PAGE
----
It doesn’t take much these days to fall foul of public hostility – more often than not on the basis of rumour and gossip rather than concrete fact.

Many years ago, the French philosopher Jean Baudrillard warned us about ‘hyperreality’, in which signs and symbols that bear no relation to reality are substituted for reality.

With the latest Hollywood scandals we are now witnessing a new level of brand damage, as if the brand of this or that actor bore relation to anything of substance.

As with any damaged non-human brand, so too are these human products stuck between a rock and a hard place. Like any other big brand that has come under scrutiny these past years, an apology is an admission, but refutation is denial.

Driven to hysteria on social media, it appears that the ‘plugged-in’ general public and the mainstream media now decide the facts of a case. Due process has been thrown out the window and opinion rather than truth rules the roost.

As those in public relations know, social media can have chilling effects. The right to remain silent is replaced by a compulsion to say nothing about anything, ever.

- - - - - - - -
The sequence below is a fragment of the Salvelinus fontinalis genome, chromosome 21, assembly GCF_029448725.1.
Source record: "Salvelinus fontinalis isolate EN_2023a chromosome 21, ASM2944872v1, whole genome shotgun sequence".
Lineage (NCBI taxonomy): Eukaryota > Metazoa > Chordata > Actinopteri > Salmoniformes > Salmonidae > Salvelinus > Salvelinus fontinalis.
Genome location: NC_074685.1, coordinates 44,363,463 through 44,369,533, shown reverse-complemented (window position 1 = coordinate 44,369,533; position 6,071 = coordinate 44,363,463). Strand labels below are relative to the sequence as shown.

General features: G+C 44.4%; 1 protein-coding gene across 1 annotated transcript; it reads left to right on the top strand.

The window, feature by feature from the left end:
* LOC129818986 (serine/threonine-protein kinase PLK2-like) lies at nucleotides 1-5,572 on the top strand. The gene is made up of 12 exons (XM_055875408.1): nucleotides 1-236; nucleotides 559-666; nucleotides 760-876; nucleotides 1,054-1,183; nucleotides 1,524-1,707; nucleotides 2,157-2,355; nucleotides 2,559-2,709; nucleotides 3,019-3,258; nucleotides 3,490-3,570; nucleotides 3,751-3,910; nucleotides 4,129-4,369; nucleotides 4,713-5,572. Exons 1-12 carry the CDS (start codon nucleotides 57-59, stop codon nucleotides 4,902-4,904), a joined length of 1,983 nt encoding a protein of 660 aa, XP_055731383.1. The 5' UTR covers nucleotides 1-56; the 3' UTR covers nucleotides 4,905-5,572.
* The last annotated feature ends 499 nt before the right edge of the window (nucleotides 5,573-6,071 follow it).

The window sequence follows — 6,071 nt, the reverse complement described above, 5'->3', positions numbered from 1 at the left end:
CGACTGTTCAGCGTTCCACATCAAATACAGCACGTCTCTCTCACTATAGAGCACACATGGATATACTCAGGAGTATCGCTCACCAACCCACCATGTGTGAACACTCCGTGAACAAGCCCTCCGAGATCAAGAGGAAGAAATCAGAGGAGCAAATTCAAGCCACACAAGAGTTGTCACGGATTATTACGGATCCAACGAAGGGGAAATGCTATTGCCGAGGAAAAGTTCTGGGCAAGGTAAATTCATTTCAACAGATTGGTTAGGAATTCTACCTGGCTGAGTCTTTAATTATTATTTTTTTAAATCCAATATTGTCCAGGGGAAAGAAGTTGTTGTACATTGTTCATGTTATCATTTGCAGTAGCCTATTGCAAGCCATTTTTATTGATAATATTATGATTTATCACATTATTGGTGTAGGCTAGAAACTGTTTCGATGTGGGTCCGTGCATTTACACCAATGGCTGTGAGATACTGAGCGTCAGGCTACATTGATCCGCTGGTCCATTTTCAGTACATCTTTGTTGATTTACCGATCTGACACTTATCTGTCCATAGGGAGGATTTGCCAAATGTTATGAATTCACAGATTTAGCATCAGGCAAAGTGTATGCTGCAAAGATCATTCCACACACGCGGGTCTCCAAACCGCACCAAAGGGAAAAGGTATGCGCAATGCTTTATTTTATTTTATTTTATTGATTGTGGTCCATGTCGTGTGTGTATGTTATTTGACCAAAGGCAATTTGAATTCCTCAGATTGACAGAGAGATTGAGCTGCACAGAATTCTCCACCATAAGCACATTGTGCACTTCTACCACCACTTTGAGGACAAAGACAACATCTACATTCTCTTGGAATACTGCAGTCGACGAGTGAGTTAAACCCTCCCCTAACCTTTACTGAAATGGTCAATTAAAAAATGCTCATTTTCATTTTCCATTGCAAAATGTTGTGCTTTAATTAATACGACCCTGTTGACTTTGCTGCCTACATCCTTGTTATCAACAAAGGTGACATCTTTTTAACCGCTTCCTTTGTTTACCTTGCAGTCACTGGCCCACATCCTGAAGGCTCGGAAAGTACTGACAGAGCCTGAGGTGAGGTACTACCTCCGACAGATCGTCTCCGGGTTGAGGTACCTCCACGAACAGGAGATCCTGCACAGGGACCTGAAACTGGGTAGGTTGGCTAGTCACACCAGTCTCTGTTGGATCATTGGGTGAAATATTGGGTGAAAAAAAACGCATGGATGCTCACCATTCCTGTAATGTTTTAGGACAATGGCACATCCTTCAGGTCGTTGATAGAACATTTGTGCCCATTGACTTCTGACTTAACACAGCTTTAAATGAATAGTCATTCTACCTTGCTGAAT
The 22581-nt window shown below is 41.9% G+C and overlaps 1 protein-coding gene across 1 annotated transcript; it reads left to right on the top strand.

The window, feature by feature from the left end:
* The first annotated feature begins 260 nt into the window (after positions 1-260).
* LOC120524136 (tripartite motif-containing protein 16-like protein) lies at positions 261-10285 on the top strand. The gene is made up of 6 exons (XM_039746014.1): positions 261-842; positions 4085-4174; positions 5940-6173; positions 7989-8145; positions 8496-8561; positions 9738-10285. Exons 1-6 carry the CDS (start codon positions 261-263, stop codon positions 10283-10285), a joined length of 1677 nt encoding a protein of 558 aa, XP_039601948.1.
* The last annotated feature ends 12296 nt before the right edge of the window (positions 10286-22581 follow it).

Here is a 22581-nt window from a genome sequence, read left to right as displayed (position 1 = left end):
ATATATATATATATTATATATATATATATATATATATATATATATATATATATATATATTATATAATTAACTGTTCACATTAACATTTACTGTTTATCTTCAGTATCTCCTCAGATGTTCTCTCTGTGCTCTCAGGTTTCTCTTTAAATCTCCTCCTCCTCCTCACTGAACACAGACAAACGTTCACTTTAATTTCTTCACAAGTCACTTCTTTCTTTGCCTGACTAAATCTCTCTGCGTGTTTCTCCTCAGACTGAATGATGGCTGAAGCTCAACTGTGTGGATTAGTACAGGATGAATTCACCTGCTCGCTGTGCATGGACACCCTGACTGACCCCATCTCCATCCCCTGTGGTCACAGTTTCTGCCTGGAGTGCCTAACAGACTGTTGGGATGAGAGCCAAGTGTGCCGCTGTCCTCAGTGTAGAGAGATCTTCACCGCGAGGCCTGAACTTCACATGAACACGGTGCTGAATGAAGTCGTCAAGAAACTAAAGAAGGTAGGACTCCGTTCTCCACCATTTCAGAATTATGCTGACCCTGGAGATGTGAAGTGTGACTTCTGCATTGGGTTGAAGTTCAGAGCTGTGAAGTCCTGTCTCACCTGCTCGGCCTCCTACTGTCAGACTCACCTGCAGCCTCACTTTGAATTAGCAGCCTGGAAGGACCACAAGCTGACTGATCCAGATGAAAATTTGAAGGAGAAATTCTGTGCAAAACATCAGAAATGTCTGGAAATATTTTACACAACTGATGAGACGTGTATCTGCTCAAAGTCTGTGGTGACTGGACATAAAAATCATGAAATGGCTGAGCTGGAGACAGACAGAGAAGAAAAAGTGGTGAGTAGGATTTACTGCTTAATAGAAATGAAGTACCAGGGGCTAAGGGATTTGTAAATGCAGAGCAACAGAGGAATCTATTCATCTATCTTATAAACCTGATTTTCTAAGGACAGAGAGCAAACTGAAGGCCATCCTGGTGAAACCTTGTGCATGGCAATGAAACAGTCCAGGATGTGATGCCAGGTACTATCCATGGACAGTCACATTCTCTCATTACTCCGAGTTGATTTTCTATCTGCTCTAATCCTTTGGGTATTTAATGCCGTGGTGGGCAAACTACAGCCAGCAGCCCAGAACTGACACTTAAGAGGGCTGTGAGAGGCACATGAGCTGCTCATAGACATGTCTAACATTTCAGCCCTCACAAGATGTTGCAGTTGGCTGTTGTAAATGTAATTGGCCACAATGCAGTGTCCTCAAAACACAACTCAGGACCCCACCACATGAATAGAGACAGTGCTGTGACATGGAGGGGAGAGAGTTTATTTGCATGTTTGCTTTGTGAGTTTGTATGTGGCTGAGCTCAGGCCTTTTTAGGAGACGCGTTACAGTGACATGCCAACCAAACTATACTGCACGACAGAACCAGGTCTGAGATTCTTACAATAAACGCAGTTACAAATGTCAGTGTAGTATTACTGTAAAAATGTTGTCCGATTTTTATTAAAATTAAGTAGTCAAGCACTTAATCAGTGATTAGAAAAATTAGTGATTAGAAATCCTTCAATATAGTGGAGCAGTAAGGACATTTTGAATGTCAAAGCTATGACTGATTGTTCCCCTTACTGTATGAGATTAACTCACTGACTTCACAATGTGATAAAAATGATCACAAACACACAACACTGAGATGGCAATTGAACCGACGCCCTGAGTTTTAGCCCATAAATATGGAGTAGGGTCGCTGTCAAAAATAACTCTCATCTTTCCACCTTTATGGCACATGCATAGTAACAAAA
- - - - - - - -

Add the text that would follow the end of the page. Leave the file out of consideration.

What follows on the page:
It is paradoxical that anything is taken seriously in a hyperreal world. The notion that Red Bull really does ‘give you wings’ is of course a play. Yet the claim was enough to land the company in court, as ever so slightly unhinged (or opportunistic) individuals were disappointed that they didn’t sprout new and unlikely limbs.

Behind all this is of course a mix of vengeance and litigation. There’s much money to be made in accusations of wrongdoing.

Yet there are those who escape attention. They tend to be more moderate in their claims. They tend to offer service over branding, or at least a service that coheres with the claims of the brand.

Excitable marketing departments, dodgy PR stunts, and overzealous advertising can give protagonists the ammunition to attack. The answer is not blandness, but rather intelligence, caution and adequacy.

In our present milieu, having good communications, careful writing, avoiding handing the reigns to overenthusiastic interns, and basic professional standards are worth their weight in gold to any company wishing to survive in this postmodern world.